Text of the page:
UBS’ Lee Power also has a BUY on the stock. In a recent research note, he reiterated his bullish case for James Hardie.

“We still see FY24 as the low point for JHX earnings and conservatively forecast new housing volumes to decline 22.5%, and renovations to fall -12.5%.”

Power notes that the company’s FY23 earnings guidance is another reason to look through to 2024. UBS’ price target for JHX is $44.50 (or $11 higher than where it closed yesterday. Now that’s bullish.)


Source: NAB Economics

Here in macro land, all eyes are on one thing only. NAB’s economics team, led by Alan Oster, have gone back to the future. Literally.

“After a sequence of surprises from the RBA in recent months, we are reverting to our baseline expectation from February that the cash rate will rise to a peak of at least 4.1% – which we pencil in for July, though we see some risk the RBA could wait till August.”

When they explained the main reason for why they made a change in call, it echoed what AMP’s Diana Mousina recently said on Signal or Noise.

“The key uncertainty for our rate expectations has been the reaction function of the RBA.”

In other words, the RBA is saying one thing then doing another. As for what they will actually do next, we’ll get more clues in the labour force data prints which are coming this week (wages tomorrow and the employment report the day after).

Signal or Noise: Was the RBA's May rate hike the right decision?


The ultimate risk-off play is currently receiving some pretty risk-on treatment. Spot gold prices are well over the US$2,000/oz mark. And Macquarie’s analysts are not holding back in telling us how they feel about that milestone being breached:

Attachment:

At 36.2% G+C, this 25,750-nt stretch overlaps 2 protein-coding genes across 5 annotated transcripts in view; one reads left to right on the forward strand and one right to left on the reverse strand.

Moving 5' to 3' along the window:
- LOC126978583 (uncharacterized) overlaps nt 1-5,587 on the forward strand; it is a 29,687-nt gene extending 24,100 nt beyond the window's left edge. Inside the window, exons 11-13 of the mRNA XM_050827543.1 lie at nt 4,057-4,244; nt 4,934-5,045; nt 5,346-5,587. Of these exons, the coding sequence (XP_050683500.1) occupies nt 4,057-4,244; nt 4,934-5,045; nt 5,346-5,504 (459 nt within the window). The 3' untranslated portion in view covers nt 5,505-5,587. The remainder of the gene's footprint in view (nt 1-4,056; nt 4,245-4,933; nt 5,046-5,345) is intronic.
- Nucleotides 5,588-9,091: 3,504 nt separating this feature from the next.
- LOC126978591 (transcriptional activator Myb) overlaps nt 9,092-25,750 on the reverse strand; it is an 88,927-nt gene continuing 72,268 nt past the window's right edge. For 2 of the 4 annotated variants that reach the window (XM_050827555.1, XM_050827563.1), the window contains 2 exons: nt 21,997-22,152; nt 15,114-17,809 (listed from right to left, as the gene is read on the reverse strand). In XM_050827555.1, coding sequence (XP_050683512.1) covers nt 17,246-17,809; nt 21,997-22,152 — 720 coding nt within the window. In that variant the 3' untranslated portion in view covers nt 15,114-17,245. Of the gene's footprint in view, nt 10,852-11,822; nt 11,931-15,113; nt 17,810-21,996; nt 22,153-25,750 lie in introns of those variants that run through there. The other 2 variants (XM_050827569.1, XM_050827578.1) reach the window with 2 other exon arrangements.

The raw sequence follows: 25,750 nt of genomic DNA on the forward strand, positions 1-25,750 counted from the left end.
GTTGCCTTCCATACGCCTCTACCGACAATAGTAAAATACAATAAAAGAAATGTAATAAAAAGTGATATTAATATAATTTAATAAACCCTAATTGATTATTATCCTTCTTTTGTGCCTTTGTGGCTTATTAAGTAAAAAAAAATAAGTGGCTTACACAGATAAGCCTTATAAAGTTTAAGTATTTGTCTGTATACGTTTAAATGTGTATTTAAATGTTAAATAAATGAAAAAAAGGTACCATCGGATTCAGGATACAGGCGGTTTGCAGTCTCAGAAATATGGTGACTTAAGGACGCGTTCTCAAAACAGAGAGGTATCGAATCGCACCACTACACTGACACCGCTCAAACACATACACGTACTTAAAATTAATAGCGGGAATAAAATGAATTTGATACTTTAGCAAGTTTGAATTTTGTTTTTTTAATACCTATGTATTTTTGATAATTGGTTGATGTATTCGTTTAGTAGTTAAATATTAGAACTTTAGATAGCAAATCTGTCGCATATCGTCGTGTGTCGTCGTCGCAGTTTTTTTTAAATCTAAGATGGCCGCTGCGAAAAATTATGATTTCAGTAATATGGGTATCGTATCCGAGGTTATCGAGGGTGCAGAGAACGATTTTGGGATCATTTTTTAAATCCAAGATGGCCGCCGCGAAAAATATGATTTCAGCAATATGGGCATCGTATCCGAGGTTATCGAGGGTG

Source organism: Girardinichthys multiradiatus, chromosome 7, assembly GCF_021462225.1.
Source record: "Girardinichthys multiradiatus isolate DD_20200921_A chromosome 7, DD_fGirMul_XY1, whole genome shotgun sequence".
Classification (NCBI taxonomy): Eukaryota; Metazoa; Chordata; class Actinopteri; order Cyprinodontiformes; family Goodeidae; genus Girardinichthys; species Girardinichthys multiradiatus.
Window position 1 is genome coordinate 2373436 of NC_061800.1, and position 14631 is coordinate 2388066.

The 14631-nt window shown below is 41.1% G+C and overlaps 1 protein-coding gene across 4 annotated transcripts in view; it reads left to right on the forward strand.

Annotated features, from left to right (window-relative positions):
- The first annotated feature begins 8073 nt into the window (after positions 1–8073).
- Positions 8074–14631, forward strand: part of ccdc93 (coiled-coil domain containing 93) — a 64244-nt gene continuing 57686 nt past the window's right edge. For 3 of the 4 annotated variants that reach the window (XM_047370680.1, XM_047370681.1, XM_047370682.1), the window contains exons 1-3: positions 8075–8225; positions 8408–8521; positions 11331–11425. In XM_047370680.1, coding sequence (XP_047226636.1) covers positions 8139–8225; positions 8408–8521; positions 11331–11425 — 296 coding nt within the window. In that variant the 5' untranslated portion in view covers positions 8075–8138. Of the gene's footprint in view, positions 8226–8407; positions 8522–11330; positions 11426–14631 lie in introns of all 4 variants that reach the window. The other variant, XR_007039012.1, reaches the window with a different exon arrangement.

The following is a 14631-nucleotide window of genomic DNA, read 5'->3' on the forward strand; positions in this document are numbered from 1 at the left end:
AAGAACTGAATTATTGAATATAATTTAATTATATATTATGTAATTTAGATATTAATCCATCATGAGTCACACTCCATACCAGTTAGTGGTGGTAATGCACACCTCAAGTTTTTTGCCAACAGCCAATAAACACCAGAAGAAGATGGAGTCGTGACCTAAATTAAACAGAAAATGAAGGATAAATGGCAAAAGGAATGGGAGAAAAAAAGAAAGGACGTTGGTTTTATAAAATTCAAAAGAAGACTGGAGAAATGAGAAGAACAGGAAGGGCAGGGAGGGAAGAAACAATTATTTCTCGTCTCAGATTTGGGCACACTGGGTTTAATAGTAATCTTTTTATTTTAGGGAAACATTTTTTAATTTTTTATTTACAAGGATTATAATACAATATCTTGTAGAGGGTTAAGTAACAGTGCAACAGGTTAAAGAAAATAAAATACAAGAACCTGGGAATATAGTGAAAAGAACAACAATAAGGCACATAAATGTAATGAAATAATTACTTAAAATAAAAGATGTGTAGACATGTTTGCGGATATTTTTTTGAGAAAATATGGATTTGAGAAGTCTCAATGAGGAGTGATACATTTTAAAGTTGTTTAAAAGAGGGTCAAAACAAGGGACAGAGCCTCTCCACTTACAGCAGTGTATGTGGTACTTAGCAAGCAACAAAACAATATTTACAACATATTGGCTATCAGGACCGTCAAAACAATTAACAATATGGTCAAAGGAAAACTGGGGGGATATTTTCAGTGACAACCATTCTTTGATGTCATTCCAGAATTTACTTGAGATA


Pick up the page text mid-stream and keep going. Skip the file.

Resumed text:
“We still expect it to test the 2020 nominal high of $2,075 and likely break above it, entering uncharted territory.”

So how do they feel about their long gold call?

“Although positioning is long, until it becomes truly stretched or the macro-fundamental dynamics change, we expect gold to keep pushing higher. The current backdrop remains near enough perfect for gold, with the Fed having likely delivered their final hike for this cycle, compared to expected further tightening from the ECB.”

With Newcrest accepting the takeover offer from Newmont, their new favourite picks are Northern Star Resources ASX: NST and Regis Resources (ASX: RRL). In the junior end of the market, look at Bellevue Gold (ASX: BGL) and De Grey Mining (ASX: DEG).

Source: TradingView

Key Events

ASX corporate actions occurring today:

  • Trading ex-div: Challenger Limited (CGF), Autosports Group (ASG), Dicker Data (DDR)
  • Dividends paid: None
  • Listing: None

Economic calendar (AEST):

  • 11:30am: RBA Meeting Minutes
  • 4pm: UK Labour Force data (Claimant count and average earnings)
  • 10:30pm: Canadian CPI + US retail sales

The Morning Wrap was written by Hans Lee

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Livewire and Market Index's pre-opening bell news and analysis wrap. Available weekday mornings and written by Chris Conway, Kerry Sun, and Hans Lee.